CS 4303 Introduction to Functional Programming/LISP
Purpose: Introduction to Functional Programming/LISP
This document provides instructions about using Lisp and examples of the design of Lisp functions. For more information about Lisp programming, look at the links in Lisp_sources.html.
TASK 1: Using the LISP interpreter
Install Allegro-Lisp software (https://franz.com/downloads/clp/survey) on your computer. You may explore the features of the software by trying to run simple lisp functions.
Some of the primitive functions allowed in Lisp are listed below. It would be a very good practice if you try these primitive functions on the system. You may look at the other primitive functions supported by Lisp by looking at any book on common lisp.
LC-USER 1(car '(a b c)) <in
LC-USER 2(eq 'x 'y) <in
LC-USER 3(setq x '(a b c)) <in
(A B C)
To learn more about LISP programming, click on the following link:
TASK 2: More practice:
In each of the following questions predict the results first and then use the Lisp interpreter to check your answers:
1. Write down the results of typing the following expressions in Lisp. (one line at a time).
(list 'big 'cat 'sat)
(cons 'the (list 'big 'cat 'sat))
(list 'all (list 'good 'people) 'should (list 'go 'ahead))
(cdr (car (cdr '(a (b c) d))))
(cdadr '(a (b c) d))
2. What will be the value of the last expression in each case?
a. (setq a '(u v w))
(set (car (cdr a)) 'b)
(cons v a)
b. (setq A 'A)
(setq B 'A)
(list A B 'B)
3. What will be the result of each of the following sets of s-expressions typed in Lisp environment?
a. (defun double (x) (* 2 x))
b. (defun times-square (x y) (* x y y))
(times-square 4 3)
c. (defun TIMES-CUBE (X Y) (* X Y Y Y))
(defun CUBE-TIMES (X Y) (TIMES-CUBE Y X))
(CUBE-TIMES 3 2)
Using an editor you may type the above functions in separate files with "lsp" or “.lisp” extension (you may use the editor which comes with Allegro Lisp - under file menu choose new option; write the code; save the program under the name double.lsp). And then load the program into the Allegro Lisp environment for execution (under file menu choose load option; write the name of the program double.lsp ). After loading the program you may execute any functions within that file using the listener window;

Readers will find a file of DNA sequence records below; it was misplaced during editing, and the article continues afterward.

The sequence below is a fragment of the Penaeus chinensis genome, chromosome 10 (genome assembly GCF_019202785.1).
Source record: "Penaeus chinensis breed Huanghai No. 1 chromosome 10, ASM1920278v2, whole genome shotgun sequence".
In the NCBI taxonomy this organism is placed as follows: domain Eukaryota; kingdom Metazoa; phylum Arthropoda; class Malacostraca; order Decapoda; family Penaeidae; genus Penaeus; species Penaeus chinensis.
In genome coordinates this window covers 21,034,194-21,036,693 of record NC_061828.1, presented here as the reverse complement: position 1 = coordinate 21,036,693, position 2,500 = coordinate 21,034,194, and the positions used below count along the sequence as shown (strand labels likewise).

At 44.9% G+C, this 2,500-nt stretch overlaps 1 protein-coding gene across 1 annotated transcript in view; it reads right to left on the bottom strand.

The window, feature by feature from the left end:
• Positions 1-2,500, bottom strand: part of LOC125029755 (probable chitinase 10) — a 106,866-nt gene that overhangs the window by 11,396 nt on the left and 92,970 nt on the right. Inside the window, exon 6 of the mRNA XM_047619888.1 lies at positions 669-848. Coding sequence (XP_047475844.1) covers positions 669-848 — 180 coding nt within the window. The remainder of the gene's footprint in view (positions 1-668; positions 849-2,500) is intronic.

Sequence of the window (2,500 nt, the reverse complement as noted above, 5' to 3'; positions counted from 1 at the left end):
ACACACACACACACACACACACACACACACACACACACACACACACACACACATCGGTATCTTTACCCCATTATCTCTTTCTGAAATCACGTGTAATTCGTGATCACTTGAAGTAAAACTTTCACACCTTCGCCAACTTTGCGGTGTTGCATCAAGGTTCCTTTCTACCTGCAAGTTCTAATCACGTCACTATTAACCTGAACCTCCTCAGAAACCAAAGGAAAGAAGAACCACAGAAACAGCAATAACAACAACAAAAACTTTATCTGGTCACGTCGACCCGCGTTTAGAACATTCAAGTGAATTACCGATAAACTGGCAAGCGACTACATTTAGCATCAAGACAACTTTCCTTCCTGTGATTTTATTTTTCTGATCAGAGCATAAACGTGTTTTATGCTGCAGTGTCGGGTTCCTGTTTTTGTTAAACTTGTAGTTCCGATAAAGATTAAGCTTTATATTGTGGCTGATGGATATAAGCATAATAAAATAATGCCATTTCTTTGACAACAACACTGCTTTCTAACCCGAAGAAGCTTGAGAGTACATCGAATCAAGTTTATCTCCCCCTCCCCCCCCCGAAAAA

CL-USER 1 (double 5) ;running the function double
4. Evaluate each of the following s-expressions:
a. (atom '3)
b. (floatp '(A B))
c. (listp '(A B))
d. (not (null 'nil))
e. (not (atom '(A B)))
f. (eq 'a 'a)
g. (eq '(A B) (list 'A 'B))
h. (eq 3 3.0)
i. (equal 3 3.0)
j. (eq 2.3 (+ 1.1 1.2))
k. (and (atom '3) (listp '(A B)))
5. Write two different s-expressions to access symbol C for each of the following lists.
a. (A B C D E)
b. ((A B C) (D E F))
c. ((A B) (C D) (E F))
d. (A (B C D) E F)
6. Write a function DOT-PRODUCT that takes two lists, each list has three numbers (elements), and produces the dot product of the vectors that they represent. For example,
- (DOT-PRODUCT '(1.2 2.0 -0.2) '(0.0 2.3 5.0))
The answer for this question can be found in file DOT-PRODUCT.LSP in the same directory. The key for designing a lisp function is using recursion.
7. Write a function COUNT-NUMBER that counts the number of numbers that occur in a list. It should work like this:
- (COUNT-NUMBER '(A 2.3 B 5 4.53 C F))
Hint: To determine whether s-expression is a number or not, use numberp function. The following examples show how numberp works:
- (numberp 5)
- (numberp 5.5)
- (numberp T)
- (numberp ‘(A B))
8. Write a function NEW-LIST that takes a number as its argument and constructs a list of that length containing all Ts. For example,
- (new-lit 5)
- (T T T T T)
9. The Lisp function LENGTH counts the number of elements in the top level of a list. Write a function ALL-LENGTH of one argument that counts the number of atoms that occur in a list at all levels. Thus, the following lists will have the following ALL-LENGTHs.
(A B C) = 3
((A (B C) D (E F)) = 6
(NIL NIL (NIL NIL) NIL ) = 5
Turn in your responses to these questions 6-9 in one single Lisp program file (.lsp or .lisp file)
You'll get 1 file (1.9MB)